Surveying `Da Situation: Time Out!

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As I was driving home from the office the other day, I was thinking of how many different routes I’ve taken in an attempt to shave a few minutes off the trip. Like many others, I’m caught up in the race to save time. I believe a lot of folks are even obsessed with it. Truth is, I’m not sure all this hitech gadgetry is really saving us anything. I now carry a cell phone that not only makes and receives calls, but sends and receives e-mail, and keeps my calendar and contact list. It will even automatically synchronize with the computer in my office so everyone knows where the heck I’m going. I think it’s my electronic security blanket, but I recall that life was a bit simpler when this stuff wasn’t around. Today our family, friends, co-workers and clients expect us be instantaneously available. Gone are the days when a client would call only to find out I was out of the office and not have a problem with a return call the next day.

Today, they know I can be reached by cell so they expect a response right away, even if it can wait until tomorrow. I really think the majority of calls made by cell phones are frivolous. I was at our local school earlier this year to pick up my son and was watching the kids as the exited the building. Most had cell phones in their hands and were dialing as soon as they hit the door. The odd thing was I think most of them were calling their friends they had walked out with or spent most of the day with. Adults are just as bad. I played in a golf tournament recently with a guy who after every hole had to call one of his buddies who was playing in the same tournament just to see how he was scoring. I wondered if they maintained the same line of communication when they got home to their respective significant others in the evening.

Electronic mail is just as bad. I must receive 40-60 e-mails a day. While many are important, I am really tired of the online drugstores, off-shore casinos, low mortgage rates and, of course, the hundreds of beautiful lonely housewives that simply must meet me. The computer experts at my office work hard to filter this garbage out, but it can sneak in the system every now and again.

I am trying to revolt against the electronic age just a little. I still like to write notes and send them via the U.S. mail. I let most of my cell phone calls go to voice mail and decide when to return them later. I have always preferred to read the newspaper at home after dinner and work the crossword puzzle with a pencil. I don’t have a portable DVD player to keep me company when I fly, but use the time to catch up on a good novel instead.

Every time some new technology hits the streets, I’ll have to ask myself whether it will really makes my life easier or just more complicated. I’d like to ponder on that a little more, but my cell phone is ringing, the e-mails are piling up, the fax machine is out of paper and the remote starter on my truck is acting up. And that’s the situation as I survey it . . . .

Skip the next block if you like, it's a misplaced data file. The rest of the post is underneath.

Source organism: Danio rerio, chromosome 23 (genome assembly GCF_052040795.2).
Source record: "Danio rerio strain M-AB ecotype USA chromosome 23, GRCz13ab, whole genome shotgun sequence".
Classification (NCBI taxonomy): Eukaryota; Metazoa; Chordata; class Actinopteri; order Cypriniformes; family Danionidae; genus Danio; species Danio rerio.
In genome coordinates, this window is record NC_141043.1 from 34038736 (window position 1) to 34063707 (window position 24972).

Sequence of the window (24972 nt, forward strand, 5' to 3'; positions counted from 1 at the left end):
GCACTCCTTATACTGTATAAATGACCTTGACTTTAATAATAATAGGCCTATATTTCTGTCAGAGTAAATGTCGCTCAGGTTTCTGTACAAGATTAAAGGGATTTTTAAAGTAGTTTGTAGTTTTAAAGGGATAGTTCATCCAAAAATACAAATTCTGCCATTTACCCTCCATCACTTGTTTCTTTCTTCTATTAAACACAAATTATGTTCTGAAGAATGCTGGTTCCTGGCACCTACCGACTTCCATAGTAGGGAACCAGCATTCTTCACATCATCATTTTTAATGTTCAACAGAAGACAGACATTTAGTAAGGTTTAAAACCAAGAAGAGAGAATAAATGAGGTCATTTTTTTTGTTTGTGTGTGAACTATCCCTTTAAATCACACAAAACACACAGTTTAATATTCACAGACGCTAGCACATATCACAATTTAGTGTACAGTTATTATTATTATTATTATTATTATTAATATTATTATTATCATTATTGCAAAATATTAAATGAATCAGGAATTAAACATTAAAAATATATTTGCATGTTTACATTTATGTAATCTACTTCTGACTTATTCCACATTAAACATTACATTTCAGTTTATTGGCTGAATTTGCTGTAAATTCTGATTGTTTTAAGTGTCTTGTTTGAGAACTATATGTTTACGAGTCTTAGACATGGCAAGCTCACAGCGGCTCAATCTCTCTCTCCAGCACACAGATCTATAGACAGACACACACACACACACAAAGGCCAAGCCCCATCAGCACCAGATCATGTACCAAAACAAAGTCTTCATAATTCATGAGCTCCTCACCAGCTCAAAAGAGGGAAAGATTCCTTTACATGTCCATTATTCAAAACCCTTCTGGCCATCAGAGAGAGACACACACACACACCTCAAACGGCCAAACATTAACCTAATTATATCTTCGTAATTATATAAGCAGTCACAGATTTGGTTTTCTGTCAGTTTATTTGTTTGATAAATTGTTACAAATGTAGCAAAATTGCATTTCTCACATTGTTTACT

John Matonich is President and CEO of Rowe Incorporated, and is a licensed surveyor in Michigan and Ohio. He currently serves as Chairman of the Joint Gov’t Affairs Committee for ACSM, and Chairman of the Bylaws and Resolutions Committee of NSPS.

A 120Kb PDF of this article as it appeared in the magazine complete with images is available by clicking HERE

About the Author

John D. Matonich, LS

John Matonich is the President and Chief Executive Officer of Rowe Incorporated, a firm specializing in professional engineering, surveying, planning, landscape architecture and aerial photogrammetry in Michigan and across the country. John has worked with Rowe Incorporated since 1981, became a principal in 1992, was promoted to president in 1997, and chief executive officer in 2001. John is licensed as a Professional Surveyor in both Michigan and Ohio. He is a Past State President of Michigan Society of Professional Surveyors (MSPS) headquartered in Lansing and has chaired several statewide committees. He currently serves as Chairman of the Michigan Qualification Based Selection Coalition, the MSPS Legislative Committee, and the MSPS Past Presidents Committee. John is a member of the Surveying Curriculum Advisory Committee at both Michigan Technological University and Ferris State University. He has also served as adjunct faculty to the University of Michigan Earth Sciences Department Riverfront Campus. John is very active nationally, and currently serves as Chairman of the Joint Government Affairs Committee for the American Congress on Surveying and Mapping (ACSM), headquartered in Washington, D.C., as well as Chairman of the Bylaws and Resolutions Committee of the National Society of Professional Surveyors. He was recently elected as a Delegate to the ACSM Congress representing over 4500 members across the country. Locally, John is a member of the Flint Area Chamber of Commerce Board of Directors and the Past President of the Davison Chamber of Commerce. He is also a member of the Burton Rotary Club, Davison Optimists Club and is past chair of the Lapeer Downtown Development Authority. John obtained his Bachelor of Science degree in Land Surveying with honors from Michigan Technological University in 1981. Contact John Article List Below